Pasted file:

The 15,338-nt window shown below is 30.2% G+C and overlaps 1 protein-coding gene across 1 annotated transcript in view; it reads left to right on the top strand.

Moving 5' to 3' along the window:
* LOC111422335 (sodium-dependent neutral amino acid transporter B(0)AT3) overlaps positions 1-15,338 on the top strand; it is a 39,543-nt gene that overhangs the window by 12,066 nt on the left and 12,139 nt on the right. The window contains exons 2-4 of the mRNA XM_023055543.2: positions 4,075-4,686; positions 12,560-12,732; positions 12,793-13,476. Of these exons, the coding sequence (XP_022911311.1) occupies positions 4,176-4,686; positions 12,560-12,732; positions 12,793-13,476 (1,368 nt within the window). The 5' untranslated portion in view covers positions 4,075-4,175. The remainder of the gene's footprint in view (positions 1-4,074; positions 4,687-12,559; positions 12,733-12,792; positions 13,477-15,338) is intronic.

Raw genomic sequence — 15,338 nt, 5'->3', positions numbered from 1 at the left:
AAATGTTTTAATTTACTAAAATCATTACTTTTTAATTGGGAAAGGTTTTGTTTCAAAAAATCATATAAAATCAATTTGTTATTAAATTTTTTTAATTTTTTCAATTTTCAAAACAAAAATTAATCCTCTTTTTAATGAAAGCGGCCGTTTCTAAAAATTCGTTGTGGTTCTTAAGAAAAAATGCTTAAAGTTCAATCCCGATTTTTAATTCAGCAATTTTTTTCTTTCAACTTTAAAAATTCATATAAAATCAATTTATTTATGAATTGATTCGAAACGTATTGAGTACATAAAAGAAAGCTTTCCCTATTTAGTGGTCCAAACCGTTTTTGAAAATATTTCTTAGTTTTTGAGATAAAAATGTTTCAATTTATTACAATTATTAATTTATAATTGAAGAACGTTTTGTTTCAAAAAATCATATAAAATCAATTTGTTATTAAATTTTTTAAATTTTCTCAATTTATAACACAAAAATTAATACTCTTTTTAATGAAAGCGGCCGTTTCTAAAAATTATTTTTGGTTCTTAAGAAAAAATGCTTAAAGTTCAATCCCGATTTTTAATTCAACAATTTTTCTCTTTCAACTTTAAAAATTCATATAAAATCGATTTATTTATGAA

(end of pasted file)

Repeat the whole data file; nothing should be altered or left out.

The 15,338-nt window shown below is 30.2% G+C and overlaps 1 protein-coding gene across 1 annotated transcript in view; it reads left to right on the top strand.

Moving 5' to 3' along the window:
* LOC111422335 (sodium-dependent neutral amino acid transporter B(0)AT3) overlaps positions 1-15,338 on the top strand; it is a 39,543-nt gene that overhangs the window by 12,066 nt on the left and 12,139 nt on the right. The window contains exons 2-4 of the mRNA XM_023055543.2: positions 4,075-4,686; positions 12,560-12,732; positions 12,793-13,476. Of these exons, the coding sequence (XP_022911311.1) occupies positions 4,176-4,686; positions 12,560-12,732; positions 12,793-13,476 (1,368 nt within the window). The 5' untranslated portion in view covers positions 4,075-4,175. The remainder of the gene's footprint in view (positions 1-4,074; positions 4,687-12,559; positions 12,733-12,792; positions 13,477-15,338) is intronic.

Raw genomic sequence — 15,338 nt, 5'->3', positions numbered from 1 at the left:
AAATGTTTTAATTTACTAAAATCATTACTTTTTAATTGGGAAAGGTTTTGTTTCAAAAAATCATATAAAATCAATTTGTTATTAAATTTTTTTAATTTTTTCAATTTTCAAAACAAAAATTAATCCTCTTTTTAATGAAAGCGGCCGTTTCTAAAAATTCGTTGTGGTTCTTAAGAAAAAATGCTTAAAGTTCAATCCCGATTTTTAATTCAGCAATTTTTTTCTTTCAACTTTAAAAATTCATATAAAATCAATTTATTTATGAATTGATTCGAAACGTATTGAGTACATAAAAGAAAGCTTTCCCTATTTAGTGGTCCAAACCGTTTTTGAAAATATTTCTTAGTTTTTGAGATAAAAATGTTTCAATTTATTACAATTATTAATTTATAATTGAAGAACGTTTTGTTTCAAAAAATCATATAAAATCAATTTGTTATTAAATTTTTTAAATTTTCTCAATTTATAACACAAAAATTAATACTCTTTTTAATGAAAGCGGCCGTTTCTAAAAATTATTTTTGGTTCTTAAGAAAAAATGCTTAAAGTTCAATCCCGATTTTTAATTCAACAATTTTTCTCTTTCAACTTTAAAAATTCATATAAAATCGATTTATTTATGAA